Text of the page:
below 0.5 in Fig.1.
In the second part, the visualization of a topographic map is generated using a
simplified emergent self-organizing map  in order to visualize high-dimensional
structures. The topographic map accounts for projection errors because two-
dimensional similarities in the scatter plot cannot coercively represent high-
dimensional distances  and common quality measures of dimensionality reduction
methods require prior assumptions about the underlying structures . The
topographic map combines a 3D landscape with hypsometric tints. Hypsometric tints
are surface colors which depict ranges of elevation  intersected with contour lines.
“Blue colors indicate small distances (sea level), green and brown colors indicate
middle distances (small hilly country) and white colors indicate high distances (snow
and ice of high mountains). The valleys and basins indicate clusters and the
watersheds of hills and mountains indicate borderlines of c lusters” . In sum, this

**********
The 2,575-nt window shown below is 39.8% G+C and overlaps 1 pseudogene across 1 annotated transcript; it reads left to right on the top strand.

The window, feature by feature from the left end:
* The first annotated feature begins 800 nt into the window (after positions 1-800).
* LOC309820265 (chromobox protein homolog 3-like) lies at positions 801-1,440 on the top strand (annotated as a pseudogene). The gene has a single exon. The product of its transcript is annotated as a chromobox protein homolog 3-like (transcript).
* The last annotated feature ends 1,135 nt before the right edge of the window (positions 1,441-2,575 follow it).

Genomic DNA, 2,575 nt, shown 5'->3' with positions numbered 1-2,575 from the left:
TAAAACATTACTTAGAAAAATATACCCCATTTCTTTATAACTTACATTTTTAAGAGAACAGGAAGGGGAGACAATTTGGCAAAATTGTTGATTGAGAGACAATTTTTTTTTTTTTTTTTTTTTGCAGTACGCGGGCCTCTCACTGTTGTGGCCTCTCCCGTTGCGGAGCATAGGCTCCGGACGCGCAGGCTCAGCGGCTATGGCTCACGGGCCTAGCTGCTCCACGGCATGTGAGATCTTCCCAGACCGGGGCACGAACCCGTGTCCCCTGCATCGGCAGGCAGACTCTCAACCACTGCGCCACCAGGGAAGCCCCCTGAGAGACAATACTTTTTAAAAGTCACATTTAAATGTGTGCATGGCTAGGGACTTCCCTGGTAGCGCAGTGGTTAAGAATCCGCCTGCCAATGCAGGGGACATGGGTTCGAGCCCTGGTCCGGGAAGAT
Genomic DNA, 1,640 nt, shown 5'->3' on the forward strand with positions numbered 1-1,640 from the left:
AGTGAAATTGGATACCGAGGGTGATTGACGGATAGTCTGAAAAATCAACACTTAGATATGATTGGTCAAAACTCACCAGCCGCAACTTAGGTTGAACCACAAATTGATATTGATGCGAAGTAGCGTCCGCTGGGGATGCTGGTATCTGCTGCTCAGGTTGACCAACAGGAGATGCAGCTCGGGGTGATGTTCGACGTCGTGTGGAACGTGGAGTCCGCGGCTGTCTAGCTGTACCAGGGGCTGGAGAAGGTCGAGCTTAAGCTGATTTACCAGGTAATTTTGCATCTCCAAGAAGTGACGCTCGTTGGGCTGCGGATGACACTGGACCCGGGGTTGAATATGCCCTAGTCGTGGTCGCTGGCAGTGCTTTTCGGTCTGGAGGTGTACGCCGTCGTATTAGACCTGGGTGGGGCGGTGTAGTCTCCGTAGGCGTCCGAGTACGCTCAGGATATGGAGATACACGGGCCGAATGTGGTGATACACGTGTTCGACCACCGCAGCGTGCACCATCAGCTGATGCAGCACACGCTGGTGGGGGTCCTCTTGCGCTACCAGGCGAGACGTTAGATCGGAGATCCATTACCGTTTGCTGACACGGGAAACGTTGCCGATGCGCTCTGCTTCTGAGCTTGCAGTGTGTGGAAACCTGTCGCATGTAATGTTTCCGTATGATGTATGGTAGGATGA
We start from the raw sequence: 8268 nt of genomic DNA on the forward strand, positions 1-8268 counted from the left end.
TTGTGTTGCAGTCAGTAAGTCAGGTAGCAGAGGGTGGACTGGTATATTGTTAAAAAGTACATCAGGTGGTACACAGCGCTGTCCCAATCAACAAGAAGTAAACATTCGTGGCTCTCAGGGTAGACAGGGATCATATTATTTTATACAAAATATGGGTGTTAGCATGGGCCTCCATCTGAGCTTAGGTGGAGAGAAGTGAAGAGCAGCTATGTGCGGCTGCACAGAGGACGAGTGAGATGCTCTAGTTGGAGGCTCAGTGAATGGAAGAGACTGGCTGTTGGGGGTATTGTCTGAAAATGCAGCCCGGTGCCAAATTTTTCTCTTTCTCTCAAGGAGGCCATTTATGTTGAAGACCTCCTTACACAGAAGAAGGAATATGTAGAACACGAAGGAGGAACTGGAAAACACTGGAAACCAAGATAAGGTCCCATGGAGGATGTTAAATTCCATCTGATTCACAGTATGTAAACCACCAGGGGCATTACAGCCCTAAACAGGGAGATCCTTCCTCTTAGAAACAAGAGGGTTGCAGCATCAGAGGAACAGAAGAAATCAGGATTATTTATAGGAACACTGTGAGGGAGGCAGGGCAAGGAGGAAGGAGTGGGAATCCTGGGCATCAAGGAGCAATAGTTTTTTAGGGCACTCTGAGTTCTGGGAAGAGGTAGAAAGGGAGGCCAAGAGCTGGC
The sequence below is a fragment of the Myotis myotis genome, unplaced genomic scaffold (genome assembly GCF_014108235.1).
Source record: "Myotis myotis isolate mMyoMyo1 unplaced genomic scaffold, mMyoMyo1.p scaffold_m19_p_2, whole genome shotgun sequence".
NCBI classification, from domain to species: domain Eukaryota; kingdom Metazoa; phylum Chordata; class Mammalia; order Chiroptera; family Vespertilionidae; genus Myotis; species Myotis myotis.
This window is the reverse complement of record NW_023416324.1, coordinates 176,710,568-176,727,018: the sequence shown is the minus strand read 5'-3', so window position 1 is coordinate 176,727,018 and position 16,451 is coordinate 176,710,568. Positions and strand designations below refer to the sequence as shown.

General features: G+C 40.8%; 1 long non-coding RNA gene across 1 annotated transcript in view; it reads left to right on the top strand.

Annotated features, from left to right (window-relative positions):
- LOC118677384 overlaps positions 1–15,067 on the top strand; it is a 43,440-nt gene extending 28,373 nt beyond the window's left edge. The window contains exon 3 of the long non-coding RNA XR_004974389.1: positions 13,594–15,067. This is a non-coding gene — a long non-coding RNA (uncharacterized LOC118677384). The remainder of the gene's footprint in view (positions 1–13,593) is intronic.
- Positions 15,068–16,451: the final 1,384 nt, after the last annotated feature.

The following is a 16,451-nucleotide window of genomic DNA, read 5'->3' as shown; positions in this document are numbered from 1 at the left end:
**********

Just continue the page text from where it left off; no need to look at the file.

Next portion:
visualization is consistent with a 3D landscape for the human eye enabling 3D
printing of a representation of high-dimensional structures; therefore one has a haptic
grasp and sees data structures intuitively enabling layman to interpret them .
In  it was shown that the visualized elevation between two projected points is an
approximation of the input-space distance D(l,j) between the two high-dimensional
points (here two companies). Voronoi cells around each projected point define the
abstract U-matrix (AU-matrix) and generate a Delaunay graph . For every projected
point all direct connections are weighted using the input-space distances D(l,j)
because each border between two Voronoi cells defines a height. All possible
weighted Delaunay paths between all points are calculated. Then, the minimum of
all possible path distances between a pair of points in the output space O is